No matter how many classes you take in archaeology, nothing will compare to working in the field. This summer I interned with TVAR, Tennessee Valley Archaeological Research, which is a contract archaeology firm based in Huntsville, Alabama. First, a little background on Cultural Resource Management and why we need companies like TVAR. Cultural Resource Management involves a variety of professions whose goals are to protect items, either physical like tools or symbolic like folklore, belonging to or representing past peoples or groups. Federal historical preservation laws require that these resources be protected, hence the need for CRM firms.
TVAR is a CRM firm that works with clients who are responsible for performing such tasks as laying new power lines, for example. These clients are required to follow historic preservation laws and are therefore required to consult with companies such as TVAR. Before these construction projects begin, or when modifications need to be made to pre-existing structures, TVAR will complete a survey of the land to determine if there are any archaeological sites in the area. Teams of between four and 20 field technicians along with crew chiefs go to these areas and perform shovel tests to sample for any items of cultural value, including glass, ceramics, stone tools or flakes, and other indicators of past occupation. Once a site is found, TVAR may complete a full excavation of the area, meaning that features are uncovered and the full extent and past use of the site is analyzed. While working with TVAR I was primarily involved in surveys.
While I worked for TVAR I had the opportunity to meet and work with so many dedicated archaeologists. Being surrounded by a positive, encouraging team really made the days with heat indexes up to 106 degrees not only bearable but enjoyable. Not to overly sugar coat things, the work was hard. You work nine hour days and every day is a full body workout. You start to feel sore in places you didn’t know existed. But nothing is more satisfying than increasing your shovel test time, nothing. Most of the time we worked under power lines, as shown in the picture below. Regardless of the sun and the heat and the muscle aches, I cannot stress enough the fantastic comradery that you develop with your team mates and how much that improves the work. A word of advice to anyone going into CRM: keep an open mind and stay flexible.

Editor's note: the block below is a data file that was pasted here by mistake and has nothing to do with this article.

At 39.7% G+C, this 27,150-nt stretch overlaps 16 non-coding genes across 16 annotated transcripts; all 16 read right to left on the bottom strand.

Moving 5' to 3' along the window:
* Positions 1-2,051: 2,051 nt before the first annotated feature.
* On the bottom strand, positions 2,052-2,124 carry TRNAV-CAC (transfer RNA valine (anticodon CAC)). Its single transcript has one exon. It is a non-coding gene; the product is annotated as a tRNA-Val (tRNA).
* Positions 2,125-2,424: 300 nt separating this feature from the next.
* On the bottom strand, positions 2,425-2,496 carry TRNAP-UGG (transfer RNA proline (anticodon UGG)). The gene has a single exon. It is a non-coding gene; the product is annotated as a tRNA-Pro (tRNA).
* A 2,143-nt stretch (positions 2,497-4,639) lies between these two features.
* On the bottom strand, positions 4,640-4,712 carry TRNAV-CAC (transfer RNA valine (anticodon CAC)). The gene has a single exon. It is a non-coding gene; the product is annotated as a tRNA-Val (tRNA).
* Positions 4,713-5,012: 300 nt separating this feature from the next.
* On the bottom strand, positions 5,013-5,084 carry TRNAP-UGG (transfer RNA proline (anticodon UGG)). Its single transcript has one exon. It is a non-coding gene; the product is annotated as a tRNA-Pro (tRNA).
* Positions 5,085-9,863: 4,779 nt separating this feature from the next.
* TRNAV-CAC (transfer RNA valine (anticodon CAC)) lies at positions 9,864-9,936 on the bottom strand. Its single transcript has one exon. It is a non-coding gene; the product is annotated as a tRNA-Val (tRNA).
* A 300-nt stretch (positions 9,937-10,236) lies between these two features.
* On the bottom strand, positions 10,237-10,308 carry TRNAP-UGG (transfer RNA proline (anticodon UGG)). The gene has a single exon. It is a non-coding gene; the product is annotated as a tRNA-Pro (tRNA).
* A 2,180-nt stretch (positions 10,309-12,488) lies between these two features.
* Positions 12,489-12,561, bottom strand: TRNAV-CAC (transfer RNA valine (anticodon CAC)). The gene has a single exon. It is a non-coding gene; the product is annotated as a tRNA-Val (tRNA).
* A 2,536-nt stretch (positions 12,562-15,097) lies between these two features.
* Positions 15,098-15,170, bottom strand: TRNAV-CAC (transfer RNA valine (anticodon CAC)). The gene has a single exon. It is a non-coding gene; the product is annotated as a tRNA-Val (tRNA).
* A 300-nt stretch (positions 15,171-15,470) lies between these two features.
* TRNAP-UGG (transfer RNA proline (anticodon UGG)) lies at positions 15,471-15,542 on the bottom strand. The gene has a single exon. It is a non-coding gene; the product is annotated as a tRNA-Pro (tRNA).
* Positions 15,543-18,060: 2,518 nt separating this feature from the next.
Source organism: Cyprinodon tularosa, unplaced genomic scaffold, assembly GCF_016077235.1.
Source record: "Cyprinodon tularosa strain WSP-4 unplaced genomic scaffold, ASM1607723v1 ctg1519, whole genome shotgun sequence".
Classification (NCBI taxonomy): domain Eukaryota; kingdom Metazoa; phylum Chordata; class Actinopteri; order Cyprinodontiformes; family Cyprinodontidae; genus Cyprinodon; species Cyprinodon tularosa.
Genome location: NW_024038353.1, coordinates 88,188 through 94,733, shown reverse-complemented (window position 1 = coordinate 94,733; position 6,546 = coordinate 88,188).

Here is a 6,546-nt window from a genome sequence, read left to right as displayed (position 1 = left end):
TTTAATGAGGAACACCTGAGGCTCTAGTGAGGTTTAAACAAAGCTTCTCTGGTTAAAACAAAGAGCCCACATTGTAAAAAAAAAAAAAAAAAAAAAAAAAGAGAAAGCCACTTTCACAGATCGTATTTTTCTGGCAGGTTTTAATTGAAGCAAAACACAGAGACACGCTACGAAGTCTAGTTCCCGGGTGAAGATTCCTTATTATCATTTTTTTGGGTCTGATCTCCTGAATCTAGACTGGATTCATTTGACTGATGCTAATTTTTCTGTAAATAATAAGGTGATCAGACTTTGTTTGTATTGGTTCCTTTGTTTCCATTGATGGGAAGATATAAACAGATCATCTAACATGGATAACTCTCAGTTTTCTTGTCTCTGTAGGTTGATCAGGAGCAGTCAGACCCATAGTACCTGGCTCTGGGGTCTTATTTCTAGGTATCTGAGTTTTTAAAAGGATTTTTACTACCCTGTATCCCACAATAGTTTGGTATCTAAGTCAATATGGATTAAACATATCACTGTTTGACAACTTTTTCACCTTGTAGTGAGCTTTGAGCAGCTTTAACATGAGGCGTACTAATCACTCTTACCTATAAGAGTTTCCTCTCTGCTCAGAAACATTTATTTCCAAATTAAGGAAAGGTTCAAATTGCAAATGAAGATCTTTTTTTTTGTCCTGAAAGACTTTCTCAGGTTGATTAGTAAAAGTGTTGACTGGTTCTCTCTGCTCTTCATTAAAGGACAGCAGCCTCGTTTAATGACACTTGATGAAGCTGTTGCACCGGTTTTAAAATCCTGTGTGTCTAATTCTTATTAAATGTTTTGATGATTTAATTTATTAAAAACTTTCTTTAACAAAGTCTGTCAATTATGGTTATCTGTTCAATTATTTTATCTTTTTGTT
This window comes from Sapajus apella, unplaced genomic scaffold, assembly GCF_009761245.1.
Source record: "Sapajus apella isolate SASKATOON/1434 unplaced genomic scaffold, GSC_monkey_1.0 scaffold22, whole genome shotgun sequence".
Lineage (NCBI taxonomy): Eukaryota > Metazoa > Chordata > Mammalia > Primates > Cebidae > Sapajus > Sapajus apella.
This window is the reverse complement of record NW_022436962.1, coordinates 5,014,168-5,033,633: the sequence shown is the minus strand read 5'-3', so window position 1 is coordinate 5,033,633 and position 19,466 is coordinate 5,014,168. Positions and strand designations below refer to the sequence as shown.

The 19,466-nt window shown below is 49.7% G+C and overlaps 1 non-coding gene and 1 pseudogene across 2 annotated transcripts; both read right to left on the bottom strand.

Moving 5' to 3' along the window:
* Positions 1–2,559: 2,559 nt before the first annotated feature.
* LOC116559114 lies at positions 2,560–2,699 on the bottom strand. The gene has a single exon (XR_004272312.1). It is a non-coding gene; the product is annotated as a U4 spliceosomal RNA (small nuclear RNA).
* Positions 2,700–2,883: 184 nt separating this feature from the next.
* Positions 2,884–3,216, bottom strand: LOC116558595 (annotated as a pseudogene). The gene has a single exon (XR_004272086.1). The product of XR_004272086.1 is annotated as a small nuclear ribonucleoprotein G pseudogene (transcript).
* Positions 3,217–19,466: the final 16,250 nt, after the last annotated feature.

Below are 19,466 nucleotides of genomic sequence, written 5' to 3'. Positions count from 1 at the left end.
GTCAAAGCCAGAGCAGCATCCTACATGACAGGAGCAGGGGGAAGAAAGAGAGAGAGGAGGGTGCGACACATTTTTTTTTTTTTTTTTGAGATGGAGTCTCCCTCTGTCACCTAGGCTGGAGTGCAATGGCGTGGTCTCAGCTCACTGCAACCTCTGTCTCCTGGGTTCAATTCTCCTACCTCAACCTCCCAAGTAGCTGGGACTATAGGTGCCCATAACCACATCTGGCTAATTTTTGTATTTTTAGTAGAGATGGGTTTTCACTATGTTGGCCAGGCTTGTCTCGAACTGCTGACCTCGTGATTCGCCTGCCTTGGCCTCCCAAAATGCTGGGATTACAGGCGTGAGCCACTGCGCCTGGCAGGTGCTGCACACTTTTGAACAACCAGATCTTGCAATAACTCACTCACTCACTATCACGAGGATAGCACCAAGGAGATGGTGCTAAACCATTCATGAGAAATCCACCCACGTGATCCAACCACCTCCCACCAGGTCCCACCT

TVAR as a company focuses on the scientific integrity of their work. The methods that are employed to maintain provenience of items found are the same methods taught during survey field schools. In many ways working with TVAR felt like a continuation of the survey field school I recently completed with Mississippi State University, as exemplified in the use of the Globe soil color test books (see photo below). I also learned new archaeological techniques. In this photo is an example of something new I had never done before, a squared shovel test (see photo below). This was used to examine stratigraphic changes in the soil. There is always something new to learn with TVAR.
I would highly recommend that anyone interested in any kind of archaeology spend some time in CRM. It will give you a new understanding and respect for archaeology as a discipline and really help you to understand why certain methods are used and why other were discontinued. If you are interested in Southeastern archaeology I also highly recommend working for TVAR. They are a wonderful company and they employ amazing people. This summer with TVAR was full of very hard work but was extremely informative I wouldn’t have traded it for anything.
By: Cate McAlpine